the plant. But it wasn't until 2016 that the first active player -
Eugene Monroe, an offensive lineman with the Baltimore Ravens - urged
the league to stop testing players for marijuana so that he and others
could take it to treat chronic pain.

Now out of the league, Monroe said that the N.F.L. and union had not
gone far enough in the new agreement. "Why are they still testing at
all?" he said. "I don't understand. Just move on from this and do the
right thing and let the players make the choice. There's no secret
that players smoke marijuana."

The new rules will not change the status of players who are currently
suspended for violating the substance abuse policy that is being
replaced. Players who were banished under the previous agreement,
after multiples positive tests, must still petition Commissioner Roger
Goodell to be reinstated.

For example, Cowboys defensive end Randy Gregory, who has been
suspended four times for missed or failed tests, has asked to be
reinstated after being suspended indefinitely in February 2019,
according to ESPN.

Some current players said that the looser testing standards were
irrelevant, because they did not use the drug. "No lie i could care
less about the marijuana policy," Quandre Diggs, a defensive back with
the Seattle Seahawks, wrote on Twitter about 10 days before the
agreement was ratified.

Some former players warn that the looser rules could lead to a spike
in drug abuse. Randy Grimes, who played 10 seasons for the Tampa Bay
Buccaneers and now works as a substance abuse counselor after a long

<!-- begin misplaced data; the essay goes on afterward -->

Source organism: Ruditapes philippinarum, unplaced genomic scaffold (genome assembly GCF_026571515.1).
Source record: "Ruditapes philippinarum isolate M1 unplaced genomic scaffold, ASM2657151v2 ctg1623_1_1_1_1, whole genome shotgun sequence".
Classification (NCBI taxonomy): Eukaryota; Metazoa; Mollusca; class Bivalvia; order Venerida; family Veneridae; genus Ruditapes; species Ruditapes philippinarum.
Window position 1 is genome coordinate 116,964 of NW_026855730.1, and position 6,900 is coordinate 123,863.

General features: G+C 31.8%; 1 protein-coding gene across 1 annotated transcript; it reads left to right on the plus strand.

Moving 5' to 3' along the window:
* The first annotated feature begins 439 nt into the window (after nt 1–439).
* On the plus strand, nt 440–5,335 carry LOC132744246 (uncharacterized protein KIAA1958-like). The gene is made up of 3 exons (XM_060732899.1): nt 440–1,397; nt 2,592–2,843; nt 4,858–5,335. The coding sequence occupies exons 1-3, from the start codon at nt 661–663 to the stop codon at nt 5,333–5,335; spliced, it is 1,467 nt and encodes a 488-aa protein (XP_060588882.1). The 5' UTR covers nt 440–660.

battle with opioid addiction, said that the N.F.L. must do more to
address the mental health problems that drugs both mask and amplify.

"The marijuana now is incredibly engineered and potent, and it's
trouble waiting to happen," he said. "I'm in the industry that sees
the danger of mood-altering substances, and that's what marijuana is."

The trend in professional sports, though, is to reduce penalties. In
December, Major League Baseball removed marijuana from its list of
banned substances and now treats it the same way as alcohol: Players
are not randomly tested unless they are in a treatment program. The
National Hockey League still tests for marijuana, but there is no
punishment for a positive result. Players with "a dangerously high
level" of THC in their system are referred to the player assistance
program for evaluation.

N.B.A. players must take four random tests for marijuana during the
regular season. After a first positive test, a player must enter a
drug program. A second positive test will result in a $25,000 fine,
and a third will lead to a five-game suspension.

While the N.F.L. Players Association hailed the looser standards as a
victory, they were also a win for the owners. In the making of this
new labor deal, the relaxation of the testing rules may have been one
of the easiest points to negotiate.

The owners prioritized economic issues, like the split in revenue and
the addition of extra games, over rules governing the workplace.
Players sought to gain ground on those issues, demanding things like
less taxing training camps and limits on the number of full-contact

The owners saw loosening the testing standards as a concession that
might persuade some players to vote for the agreement, which
ultimately passed by just 60 votes.

"The owners were able to get two things done at the same time by
minimizing the penalties and appealing to another segment of the
membership," said Charles Grantham, the director of the Center for
Sport Management at Seton Hall University who was a longtime executive
at the National Basketball Players Association. "They found religion
because it was cheap and easy. It wasn't a big give."
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MAP posted-by: Matt